When Joseph finally emerged from prison to become prime minister of Egypt, he married and had two sons. This is how the Torah describes their birth:
Before the years of the famine came, two sons were born to Joseph by Asenath, daughter of Potiphera, priest of On. Joseph named his firstborn Manasseh, saying, “It is because G-d has made me forget all my trouble and all my father’s household.” The second son he named Ephraim, saying, “It is because G-d has made me fruitful in the land of my affliction.” (41: 50-52)
With the utmost brevity the Torah intimates an experience of exile that was to be repeated many times across the centuries. At first, Joseph felt relief. The years as a slave, then a prisoner, were over. He had risen to greatness. In Canaan, he had been the youngest of eleven brothers in a nomadic family of shepherds. Now, in Egypt, he was at the centre of the greatest civilization of the ancient world, second only to Pharaoh in rank and power. No one reminded him of his background. With his royal robes and ring and chariot, he was an Egyptian prince (as Moses was later to be). The past was a bitter memory he sought to remove from his mind. Manasseh means “forgetting.”
But as time passed, Joseph began to feel quite different emotions. Yes, he had arrived. But this people was not his; nor was its culture. To be sure, his family was, in any worldly terms, undistinguished, unsophisticated. Yet they remained his family. They were the matrix of who he was. Though they were no more than shepherds (a class the Egyptians despised), they had been spoken to by G-d – not the gods of the sun, the river and death, the Egyptian pantheon – but G-d, the creator of heaven and earth, who did not make His home in temples and pyramids and panoplies of power, but who spoke in the human heart as a voice, lifting a simple family to moral greatness. By the time his second son was born, Joseph had undergone a profound change of heart. To be sure, he had all the trappings of earthly success – “G-d has made me fruitful” – but Egypt had become “the land of my affliction.” Why? Because it was exile. There is a sociological observation about immigrant groups, known as Hansen’s Law: “The second generation seeks to remember what the first generation sought to forget.” Joseph went through this transformation very quickly. It was already complete by the time his second son was born. By calling him Ephraim, he was remembering what, when Manasseh was born, he was trying to forget: who he was, where he came from, where he belonged.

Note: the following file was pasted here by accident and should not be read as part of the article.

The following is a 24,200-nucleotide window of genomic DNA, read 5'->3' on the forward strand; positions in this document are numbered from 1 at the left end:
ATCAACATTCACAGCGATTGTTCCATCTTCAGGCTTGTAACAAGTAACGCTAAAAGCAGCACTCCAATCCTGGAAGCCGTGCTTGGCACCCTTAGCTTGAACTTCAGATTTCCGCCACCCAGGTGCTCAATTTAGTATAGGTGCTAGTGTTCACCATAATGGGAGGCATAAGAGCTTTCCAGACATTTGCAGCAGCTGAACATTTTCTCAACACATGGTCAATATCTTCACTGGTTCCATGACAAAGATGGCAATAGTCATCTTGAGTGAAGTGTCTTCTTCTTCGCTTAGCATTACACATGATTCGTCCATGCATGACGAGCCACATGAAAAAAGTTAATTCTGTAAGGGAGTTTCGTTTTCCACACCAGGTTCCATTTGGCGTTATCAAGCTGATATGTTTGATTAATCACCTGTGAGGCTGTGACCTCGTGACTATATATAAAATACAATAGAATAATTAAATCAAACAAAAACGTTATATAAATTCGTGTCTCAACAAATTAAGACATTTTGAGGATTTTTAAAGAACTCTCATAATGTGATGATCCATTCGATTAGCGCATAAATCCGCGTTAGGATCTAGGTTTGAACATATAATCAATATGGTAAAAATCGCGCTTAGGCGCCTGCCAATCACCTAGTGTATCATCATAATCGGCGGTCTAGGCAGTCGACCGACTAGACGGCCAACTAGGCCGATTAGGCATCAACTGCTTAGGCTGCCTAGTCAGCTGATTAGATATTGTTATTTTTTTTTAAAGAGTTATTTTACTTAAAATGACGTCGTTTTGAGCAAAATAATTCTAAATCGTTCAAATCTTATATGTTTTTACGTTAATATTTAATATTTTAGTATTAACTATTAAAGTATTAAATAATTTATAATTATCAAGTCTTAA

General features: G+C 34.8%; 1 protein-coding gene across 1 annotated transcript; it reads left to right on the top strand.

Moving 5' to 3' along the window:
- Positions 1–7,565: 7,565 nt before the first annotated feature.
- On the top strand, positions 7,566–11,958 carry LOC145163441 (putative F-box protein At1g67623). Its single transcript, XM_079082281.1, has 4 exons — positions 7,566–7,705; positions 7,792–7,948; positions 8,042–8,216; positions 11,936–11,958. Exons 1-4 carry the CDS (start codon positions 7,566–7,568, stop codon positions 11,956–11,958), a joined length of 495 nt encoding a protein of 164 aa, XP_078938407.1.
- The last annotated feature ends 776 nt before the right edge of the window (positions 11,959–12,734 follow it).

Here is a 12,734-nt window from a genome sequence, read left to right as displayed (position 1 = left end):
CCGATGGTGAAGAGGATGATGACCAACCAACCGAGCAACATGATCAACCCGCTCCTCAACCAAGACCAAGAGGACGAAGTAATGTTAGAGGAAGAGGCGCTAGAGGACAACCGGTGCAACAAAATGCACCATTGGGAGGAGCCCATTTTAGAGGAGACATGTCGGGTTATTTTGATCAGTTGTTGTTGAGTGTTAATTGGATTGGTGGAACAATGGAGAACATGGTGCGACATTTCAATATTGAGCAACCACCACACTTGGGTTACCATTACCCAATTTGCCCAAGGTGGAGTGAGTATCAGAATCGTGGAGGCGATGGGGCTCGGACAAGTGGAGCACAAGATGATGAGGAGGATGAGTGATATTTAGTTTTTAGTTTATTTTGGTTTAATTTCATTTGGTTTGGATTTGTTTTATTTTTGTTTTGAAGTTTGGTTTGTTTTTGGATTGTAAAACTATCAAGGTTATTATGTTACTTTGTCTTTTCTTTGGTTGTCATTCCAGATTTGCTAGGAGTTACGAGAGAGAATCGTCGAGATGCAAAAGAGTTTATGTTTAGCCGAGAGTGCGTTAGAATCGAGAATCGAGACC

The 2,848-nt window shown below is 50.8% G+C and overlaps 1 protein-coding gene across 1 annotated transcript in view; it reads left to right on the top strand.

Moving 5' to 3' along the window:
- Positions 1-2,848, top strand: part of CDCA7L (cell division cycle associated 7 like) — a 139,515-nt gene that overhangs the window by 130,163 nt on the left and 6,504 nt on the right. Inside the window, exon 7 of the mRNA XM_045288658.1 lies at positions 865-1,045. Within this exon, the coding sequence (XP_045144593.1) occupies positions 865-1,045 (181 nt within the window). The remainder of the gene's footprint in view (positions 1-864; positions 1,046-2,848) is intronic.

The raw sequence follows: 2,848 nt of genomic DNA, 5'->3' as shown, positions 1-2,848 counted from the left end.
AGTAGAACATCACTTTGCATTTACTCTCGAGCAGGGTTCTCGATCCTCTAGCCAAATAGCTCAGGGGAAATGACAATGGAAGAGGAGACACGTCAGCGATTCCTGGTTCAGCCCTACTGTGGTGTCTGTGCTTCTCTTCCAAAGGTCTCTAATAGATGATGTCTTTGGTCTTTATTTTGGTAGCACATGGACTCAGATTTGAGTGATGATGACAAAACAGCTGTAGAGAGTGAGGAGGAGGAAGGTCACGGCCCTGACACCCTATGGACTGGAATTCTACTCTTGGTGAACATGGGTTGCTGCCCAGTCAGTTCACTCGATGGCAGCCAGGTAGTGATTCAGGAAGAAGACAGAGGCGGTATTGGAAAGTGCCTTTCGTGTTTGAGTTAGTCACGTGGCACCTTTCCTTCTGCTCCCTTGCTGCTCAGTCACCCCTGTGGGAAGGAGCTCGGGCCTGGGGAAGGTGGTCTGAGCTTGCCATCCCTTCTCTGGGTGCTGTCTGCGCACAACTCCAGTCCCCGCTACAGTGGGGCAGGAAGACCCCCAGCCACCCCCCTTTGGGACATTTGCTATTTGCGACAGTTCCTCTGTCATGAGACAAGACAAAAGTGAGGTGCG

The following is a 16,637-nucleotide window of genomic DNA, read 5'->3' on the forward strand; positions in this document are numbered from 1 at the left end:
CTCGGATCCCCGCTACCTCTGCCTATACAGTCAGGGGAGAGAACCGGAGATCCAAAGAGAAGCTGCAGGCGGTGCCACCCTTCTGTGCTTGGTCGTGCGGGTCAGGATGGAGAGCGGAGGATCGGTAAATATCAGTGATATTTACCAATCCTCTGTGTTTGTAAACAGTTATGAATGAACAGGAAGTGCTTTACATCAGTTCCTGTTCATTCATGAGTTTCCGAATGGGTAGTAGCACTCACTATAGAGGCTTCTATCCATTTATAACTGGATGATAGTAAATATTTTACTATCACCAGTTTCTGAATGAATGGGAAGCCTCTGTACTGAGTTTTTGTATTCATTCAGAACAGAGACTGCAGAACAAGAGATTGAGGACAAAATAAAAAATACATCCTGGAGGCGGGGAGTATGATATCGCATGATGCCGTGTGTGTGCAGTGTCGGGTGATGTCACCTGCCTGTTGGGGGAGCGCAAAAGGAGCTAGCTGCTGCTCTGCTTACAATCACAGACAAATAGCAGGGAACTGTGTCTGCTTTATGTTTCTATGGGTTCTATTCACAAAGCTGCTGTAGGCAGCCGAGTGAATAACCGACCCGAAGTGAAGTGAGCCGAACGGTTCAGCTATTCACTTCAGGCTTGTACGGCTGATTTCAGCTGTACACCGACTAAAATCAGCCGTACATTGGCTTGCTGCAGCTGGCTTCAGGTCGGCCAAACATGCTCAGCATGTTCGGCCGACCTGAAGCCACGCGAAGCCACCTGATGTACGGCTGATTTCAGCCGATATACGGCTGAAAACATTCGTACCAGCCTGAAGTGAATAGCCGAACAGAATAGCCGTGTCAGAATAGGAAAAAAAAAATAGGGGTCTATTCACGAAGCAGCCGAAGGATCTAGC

Jacob’s blessing of Ephraim over Manasseh had nothing to do with their ages and everything to do with their names. Knowing that these were the first two children of his family to be born in exile, knowing too that the exile would be prolonged and at times difficult and dark, Jacob sought to signal to all future generations that there would be a constant tension between the desire to forget (to assimilate, acculturate, anaesthetise the hope of a return) and the promptings of memory (the knowledge that this is “exile,” that we are part of another story, that ultimate home is somewhere else). The child of forgetting (Manasseh) may have blessings. But greater are the blessings of a child (Ephraim) who remembers the past and future of which he is a part.